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Batteries

Insurance Company Fakes Battery Fire On Tesla Model S To Highlight That EVs Can Catch Fire (Video)

The arena is all set up, the audience is excited, and the Tesla Model S starts its short run — hits a boulder, rolls over — a few seconds go by and flames start to erupt from the vehicle’s floor, where the battery pack is installed. Applause. Firefighters arrive at the scene — cut!

But the most interesting part is that everything was real in this staged demonstration except for the battery pack in the Tesla — there were no batteries inside. Instead of batteries, there were pyrotechnics — the flames were fake.

AXA, French multinational insurance company, apparently gave this demonstration to its customers to instill the fear of electric vehicles in their hearts. Inside the Tesla community, this phenomenon is known as FUD (fear, uncertainty, and doubt).

Battery pack fires are very rare for Tesla EVs, until and unless it’s a severe-enough accident that something surpasses all the safety measures installed into a Tesla vehicle. Data from a study spanning 9 years (2012–2021) tells us that the ratio of Tesla battery pack fires is 1 for every 210 million miles traveled.

From 2012–2021, there has been approximately one Tesla vehicle fire for every 210 million miles traveled. By comparison, data from the National Fire Protection Association (NFPA) and U.S. Department of Transportation shows that in the United States there is a vehicle fire for every 19 million miles traveled.

In order to provide an apt comparison to NFPA data, Tesla’s data set includes instances of vehicle fires caused by structure fires, arson, and other things unrelated to the vehicle, which account for some of the Tesla vehicle fires over this time period.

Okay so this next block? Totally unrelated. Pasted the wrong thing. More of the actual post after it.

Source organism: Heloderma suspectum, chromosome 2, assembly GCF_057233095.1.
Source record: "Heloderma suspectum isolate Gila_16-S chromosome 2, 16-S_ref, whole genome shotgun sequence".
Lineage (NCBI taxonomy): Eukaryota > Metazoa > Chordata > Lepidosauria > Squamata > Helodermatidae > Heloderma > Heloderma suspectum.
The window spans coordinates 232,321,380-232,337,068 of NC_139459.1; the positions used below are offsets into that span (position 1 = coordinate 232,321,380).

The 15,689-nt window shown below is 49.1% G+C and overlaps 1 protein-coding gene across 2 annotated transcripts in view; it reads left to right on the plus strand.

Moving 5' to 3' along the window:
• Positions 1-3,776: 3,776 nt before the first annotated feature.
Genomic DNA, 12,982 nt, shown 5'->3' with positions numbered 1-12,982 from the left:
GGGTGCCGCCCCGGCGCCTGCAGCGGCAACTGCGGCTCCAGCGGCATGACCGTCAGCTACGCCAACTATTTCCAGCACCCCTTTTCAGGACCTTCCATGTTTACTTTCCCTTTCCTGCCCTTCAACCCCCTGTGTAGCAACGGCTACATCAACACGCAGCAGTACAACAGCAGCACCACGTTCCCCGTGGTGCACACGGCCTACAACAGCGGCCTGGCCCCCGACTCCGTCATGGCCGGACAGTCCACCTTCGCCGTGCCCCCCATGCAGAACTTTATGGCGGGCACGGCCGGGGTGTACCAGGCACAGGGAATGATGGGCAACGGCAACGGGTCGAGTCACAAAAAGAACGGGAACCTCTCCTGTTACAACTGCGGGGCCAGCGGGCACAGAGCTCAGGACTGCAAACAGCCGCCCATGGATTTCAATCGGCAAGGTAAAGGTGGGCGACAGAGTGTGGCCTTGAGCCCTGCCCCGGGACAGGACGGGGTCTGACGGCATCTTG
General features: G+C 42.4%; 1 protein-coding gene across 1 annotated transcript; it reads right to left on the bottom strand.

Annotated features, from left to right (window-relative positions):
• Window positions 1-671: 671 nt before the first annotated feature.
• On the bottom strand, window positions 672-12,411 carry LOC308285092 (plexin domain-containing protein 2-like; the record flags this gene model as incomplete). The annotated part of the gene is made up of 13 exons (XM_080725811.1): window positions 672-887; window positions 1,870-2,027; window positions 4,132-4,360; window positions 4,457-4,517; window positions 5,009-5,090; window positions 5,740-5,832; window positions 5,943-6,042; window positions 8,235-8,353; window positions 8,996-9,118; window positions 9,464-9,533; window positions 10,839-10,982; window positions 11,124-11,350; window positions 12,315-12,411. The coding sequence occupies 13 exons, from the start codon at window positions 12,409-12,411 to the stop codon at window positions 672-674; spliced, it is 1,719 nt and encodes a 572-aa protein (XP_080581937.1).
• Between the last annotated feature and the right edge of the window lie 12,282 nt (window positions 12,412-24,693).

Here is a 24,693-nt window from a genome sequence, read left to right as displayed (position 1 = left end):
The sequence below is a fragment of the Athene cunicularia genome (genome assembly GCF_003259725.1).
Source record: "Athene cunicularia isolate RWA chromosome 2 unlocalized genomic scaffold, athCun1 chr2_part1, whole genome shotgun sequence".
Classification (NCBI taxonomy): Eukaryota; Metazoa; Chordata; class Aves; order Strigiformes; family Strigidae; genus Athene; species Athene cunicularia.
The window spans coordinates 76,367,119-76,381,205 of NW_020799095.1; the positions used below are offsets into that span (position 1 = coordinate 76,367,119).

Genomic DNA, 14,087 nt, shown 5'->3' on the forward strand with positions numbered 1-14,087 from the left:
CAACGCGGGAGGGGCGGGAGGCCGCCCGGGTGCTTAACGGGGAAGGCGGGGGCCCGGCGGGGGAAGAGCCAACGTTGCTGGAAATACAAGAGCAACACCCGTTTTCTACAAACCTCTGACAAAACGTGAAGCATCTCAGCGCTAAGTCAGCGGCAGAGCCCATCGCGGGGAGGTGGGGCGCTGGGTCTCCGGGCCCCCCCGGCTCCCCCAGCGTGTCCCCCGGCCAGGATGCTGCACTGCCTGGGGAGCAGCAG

Source: Tesla vehicle safety report

After a story was published on 24Auto.de, the insurance company issued a statement and admitted that this fire was actually fake and created with pyrotechnics.

“Demonstrating a battery fire would have been too dangerous due to the guests present, which is why the battery cells of the electric cars were removed before the tests,” AXA stated in a press release.

Since there was a substantial audience present at this show and the event was recorded, the damage to the image of electric vehicles and Tesla had already been done.

Tesla Model S burning after the fake battery fire erupts from the car at a demonstration by insurance company AXA. Credit: AXA.

Since there was no battery present in the vehicle, there was no power to rotate the electric motors. The Tesla Model S used in this defaming demonstration was pushed forward through a towing mechanism like the one we see in safety crash tests.

Even when releasing a statement, the insurance company which orchestrated this show did not apologize to the electric car community.

In the video recording of this event (below), we can see that the insurance company has a Tesla Model X in the arena as well. The Model X in this video seems to have a battery inside because it was properly driving. Nothing surfaced on what purpose the Model X served at this public demonstration.

Originally published on Tesla Oracle.

Twitter @IqtidarAlii

Photo by Cullan Smith on Unsplash

 
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Written By

Iqtidar Ali writes for X Auto about Tesla and electric vehicles. A true car enthusiast since his childhood, he covers his stories with an utmost passion, which is now guided by the mission towards sustainability. With over 1 decade of website development experience, he’s also our IT resource at hand. He also writes about tech stuff at UXTechPlus.com occasionally. Iqtidar can easily be reached on Twitter @IqtidarAlii (DM open for tips, feedback or a friendly message) or via email: iqtidar@xautoworld.com.

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